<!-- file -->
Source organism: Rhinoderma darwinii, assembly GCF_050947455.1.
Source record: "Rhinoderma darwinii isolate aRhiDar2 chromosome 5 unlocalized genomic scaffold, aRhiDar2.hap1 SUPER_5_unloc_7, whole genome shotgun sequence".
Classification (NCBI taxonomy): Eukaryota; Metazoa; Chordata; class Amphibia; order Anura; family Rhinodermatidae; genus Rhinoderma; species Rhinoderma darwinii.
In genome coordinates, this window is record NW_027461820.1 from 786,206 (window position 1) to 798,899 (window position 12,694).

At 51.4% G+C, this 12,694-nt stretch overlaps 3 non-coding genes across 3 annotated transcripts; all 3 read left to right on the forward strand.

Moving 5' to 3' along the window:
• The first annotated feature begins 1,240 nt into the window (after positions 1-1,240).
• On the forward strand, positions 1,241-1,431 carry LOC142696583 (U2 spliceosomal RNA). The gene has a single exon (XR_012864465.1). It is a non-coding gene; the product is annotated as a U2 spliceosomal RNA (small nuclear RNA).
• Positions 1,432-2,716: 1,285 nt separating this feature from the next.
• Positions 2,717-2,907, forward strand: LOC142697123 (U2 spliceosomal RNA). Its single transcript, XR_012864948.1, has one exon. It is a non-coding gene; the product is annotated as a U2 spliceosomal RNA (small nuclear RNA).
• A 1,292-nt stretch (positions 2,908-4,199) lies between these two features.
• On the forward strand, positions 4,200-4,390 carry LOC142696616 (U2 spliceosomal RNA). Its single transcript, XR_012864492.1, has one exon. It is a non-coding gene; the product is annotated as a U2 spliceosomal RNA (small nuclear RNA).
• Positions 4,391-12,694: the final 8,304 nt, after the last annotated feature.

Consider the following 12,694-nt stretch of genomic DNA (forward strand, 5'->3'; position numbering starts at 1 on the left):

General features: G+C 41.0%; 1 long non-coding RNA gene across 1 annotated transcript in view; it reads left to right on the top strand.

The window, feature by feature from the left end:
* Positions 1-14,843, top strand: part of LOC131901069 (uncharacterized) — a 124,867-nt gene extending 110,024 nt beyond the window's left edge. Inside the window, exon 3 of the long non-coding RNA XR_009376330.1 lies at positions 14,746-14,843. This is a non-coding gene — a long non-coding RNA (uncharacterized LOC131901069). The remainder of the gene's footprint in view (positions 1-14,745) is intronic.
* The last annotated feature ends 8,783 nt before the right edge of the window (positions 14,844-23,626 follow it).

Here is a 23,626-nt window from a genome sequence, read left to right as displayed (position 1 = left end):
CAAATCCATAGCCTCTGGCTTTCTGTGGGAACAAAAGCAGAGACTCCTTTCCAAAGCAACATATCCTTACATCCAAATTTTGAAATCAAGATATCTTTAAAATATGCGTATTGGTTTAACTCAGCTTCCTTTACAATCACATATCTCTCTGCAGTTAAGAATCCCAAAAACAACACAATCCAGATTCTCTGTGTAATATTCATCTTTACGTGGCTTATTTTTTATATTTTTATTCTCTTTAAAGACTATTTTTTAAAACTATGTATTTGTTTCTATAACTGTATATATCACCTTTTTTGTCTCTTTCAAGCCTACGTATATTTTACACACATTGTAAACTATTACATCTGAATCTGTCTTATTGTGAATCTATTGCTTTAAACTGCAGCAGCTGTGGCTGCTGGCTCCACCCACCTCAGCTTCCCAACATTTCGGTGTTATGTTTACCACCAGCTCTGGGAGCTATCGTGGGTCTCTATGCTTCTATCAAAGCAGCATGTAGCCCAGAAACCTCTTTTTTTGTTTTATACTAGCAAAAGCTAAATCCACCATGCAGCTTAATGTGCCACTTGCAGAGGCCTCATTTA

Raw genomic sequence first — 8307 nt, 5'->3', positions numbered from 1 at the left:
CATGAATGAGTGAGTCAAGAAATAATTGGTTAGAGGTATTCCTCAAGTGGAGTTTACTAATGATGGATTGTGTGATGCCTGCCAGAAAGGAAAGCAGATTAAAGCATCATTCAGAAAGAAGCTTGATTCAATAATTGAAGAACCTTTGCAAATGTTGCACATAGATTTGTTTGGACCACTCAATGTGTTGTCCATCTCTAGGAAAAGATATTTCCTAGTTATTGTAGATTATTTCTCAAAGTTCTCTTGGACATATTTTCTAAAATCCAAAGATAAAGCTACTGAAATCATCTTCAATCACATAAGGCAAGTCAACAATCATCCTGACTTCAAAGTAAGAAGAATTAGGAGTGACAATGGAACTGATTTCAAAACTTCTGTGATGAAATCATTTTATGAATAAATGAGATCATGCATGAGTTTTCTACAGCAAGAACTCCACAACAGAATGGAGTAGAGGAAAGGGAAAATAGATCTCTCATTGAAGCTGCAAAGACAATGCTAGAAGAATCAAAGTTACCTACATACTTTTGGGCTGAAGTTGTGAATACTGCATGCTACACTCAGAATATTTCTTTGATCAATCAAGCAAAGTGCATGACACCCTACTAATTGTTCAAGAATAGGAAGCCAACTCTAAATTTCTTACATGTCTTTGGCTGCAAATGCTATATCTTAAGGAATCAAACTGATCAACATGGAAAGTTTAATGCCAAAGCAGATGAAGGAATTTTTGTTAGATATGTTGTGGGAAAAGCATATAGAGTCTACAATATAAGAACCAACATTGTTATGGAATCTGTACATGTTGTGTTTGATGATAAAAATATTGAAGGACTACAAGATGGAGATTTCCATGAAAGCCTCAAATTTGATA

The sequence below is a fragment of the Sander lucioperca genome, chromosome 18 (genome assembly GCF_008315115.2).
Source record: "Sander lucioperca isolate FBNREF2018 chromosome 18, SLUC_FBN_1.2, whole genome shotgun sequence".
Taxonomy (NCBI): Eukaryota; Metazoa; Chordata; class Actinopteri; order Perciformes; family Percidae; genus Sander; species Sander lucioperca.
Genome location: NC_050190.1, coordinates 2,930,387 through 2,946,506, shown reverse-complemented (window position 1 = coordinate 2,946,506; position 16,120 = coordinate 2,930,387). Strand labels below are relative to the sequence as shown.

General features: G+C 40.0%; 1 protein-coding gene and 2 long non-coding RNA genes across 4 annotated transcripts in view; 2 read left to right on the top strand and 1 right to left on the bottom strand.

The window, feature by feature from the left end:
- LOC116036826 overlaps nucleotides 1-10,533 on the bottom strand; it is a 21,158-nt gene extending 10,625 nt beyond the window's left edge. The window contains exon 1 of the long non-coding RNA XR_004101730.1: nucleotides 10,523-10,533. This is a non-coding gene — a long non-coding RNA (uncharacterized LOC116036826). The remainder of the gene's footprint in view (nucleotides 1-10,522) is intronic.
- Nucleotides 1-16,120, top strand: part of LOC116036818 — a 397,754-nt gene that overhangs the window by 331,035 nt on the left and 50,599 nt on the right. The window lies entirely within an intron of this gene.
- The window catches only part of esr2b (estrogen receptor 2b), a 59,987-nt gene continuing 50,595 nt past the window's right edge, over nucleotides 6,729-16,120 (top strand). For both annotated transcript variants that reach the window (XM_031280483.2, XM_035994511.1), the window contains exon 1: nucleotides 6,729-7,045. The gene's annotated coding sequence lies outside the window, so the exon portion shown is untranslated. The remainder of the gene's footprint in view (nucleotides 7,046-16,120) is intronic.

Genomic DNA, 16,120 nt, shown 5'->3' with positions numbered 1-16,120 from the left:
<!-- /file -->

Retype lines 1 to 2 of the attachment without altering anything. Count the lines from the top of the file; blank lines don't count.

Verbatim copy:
Source organism: Rhinoderma darwinii, assembly GCF_050947455.1.
Source record: "Rhinoderma darwinii isolate aRhiDar2 chromosome 5 unlocalized genomic scaffold, aRhiDar2.hap1 SUPER_5_unloc_7, whole genome shotgun sequence".